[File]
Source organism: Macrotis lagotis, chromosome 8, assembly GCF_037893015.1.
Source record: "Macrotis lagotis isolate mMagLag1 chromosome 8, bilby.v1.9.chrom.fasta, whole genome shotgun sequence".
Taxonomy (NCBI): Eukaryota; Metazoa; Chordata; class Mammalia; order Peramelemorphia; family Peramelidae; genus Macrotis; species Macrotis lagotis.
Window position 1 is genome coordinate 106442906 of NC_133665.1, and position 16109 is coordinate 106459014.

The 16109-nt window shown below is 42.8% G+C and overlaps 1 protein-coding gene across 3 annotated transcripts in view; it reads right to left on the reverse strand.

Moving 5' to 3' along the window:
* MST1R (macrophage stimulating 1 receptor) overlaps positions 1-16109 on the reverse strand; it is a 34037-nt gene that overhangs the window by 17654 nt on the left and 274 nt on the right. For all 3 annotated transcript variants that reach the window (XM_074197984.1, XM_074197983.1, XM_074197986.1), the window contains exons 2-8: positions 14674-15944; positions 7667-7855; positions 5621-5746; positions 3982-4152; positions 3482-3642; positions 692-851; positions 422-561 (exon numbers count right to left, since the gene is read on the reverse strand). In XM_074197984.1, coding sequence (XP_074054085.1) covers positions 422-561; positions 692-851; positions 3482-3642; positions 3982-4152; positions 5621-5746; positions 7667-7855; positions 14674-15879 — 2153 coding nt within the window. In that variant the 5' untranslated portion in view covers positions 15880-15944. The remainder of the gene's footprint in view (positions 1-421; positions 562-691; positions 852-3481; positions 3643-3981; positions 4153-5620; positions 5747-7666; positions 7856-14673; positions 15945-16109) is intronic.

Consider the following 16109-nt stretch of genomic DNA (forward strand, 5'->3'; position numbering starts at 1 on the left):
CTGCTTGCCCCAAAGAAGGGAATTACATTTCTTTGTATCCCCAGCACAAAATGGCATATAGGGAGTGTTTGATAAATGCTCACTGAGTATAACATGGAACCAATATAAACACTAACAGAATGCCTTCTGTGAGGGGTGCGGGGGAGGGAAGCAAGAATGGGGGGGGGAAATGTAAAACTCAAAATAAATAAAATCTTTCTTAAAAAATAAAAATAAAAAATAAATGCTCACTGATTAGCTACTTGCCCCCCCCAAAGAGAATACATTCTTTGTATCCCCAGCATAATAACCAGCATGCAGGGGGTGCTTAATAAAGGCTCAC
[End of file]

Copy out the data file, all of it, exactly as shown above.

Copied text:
Source organism: Macrotis lagotis, chromosome 8, assembly GCF_037893015.1.
Source record: "Macrotis lagotis isolate mMagLag1 chromosome 8, bilby.v1.9.chrom.fasta, whole genome shotgun sequence".
Taxonomy (NCBI): Eukaryota; Metazoa; Chordata; class Mammalia; order Peramelemorphia; family Peramelidae; genus Macrotis; species Macrotis lagotis.
Window position 1 is genome coordinate 106442906 of NC_133665.1, and position 16109 is coordinate 106459014.

The 16109-nt window shown below is 42.8% G+C and overlaps 1 protein-coding gene across 3 annotated transcripts in view; it reads right to left on the reverse strand.

Moving 5' to 3' along the window:
* MST1R (macrophage stimulating 1 receptor) overlaps positions 1-16109 on the reverse strand; it is a 34037-nt gene that overhangs the window by 17654 nt on the left and 274 nt on the right. For all 3 annotated transcript variants that reach the window (XM_074197984.1, XM_074197983.1, XM_074197986.1), the window contains exons 2-8: positions 14674-15944; positions 7667-7855; positions 5621-5746; positions 3982-4152; positions 3482-3642; positions 692-851; positions 422-561 (exon numbers count right to left, since the gene is read on the reverse strand). In XM_074197984.1, coding sequence (XP_074054085.1) covers positions 422-561; positions 692-851; positions 3482-3642; positions 3982-4152; positions 5621-5746; positions 7667-7855; positions 14674-15879 — 2153 coding nt within the window. In that variant the 5' untranslated portion in view covers positions 15880-15944. The remainder of the gene's footprint in view (positions 1-421; positions 562-691; positions 852-3481; positions 3643-3981; positions 4153-5620; positions 5747-7666; positions 7856-14673; positions 15945-16109) is intronic.

Consider the following 16109-nt stretch of genomic DNA (forward strand, 5'->3'; position numbering starts at 1 on the left):
CTGCTTGCCCCAAAGAAGGGAATTACATTTCTTTGTATCCCCAGCACAAAATGGCATATAGGGAGTGTTTGATAAATGCTCACTGAGTATAACATGGAACCAATATAAACACTAACAGAATGCCTTCTGTGAGGGGTGCGGGGGAGGGAAGCAAGAATGGGGGGGGGAAATGTAAAACTCAAAATAAATAAAATCTTTCTTAAAAAATAAAAATAAAAAATAAATGCTCACTGATTAGCTACTTGCCCCCCCCAAAGAGAATACATTCTTTGTATCCCCAGCATAATAACCAGCATGCAGGGGGTGCTTAATAAAGGCTCAC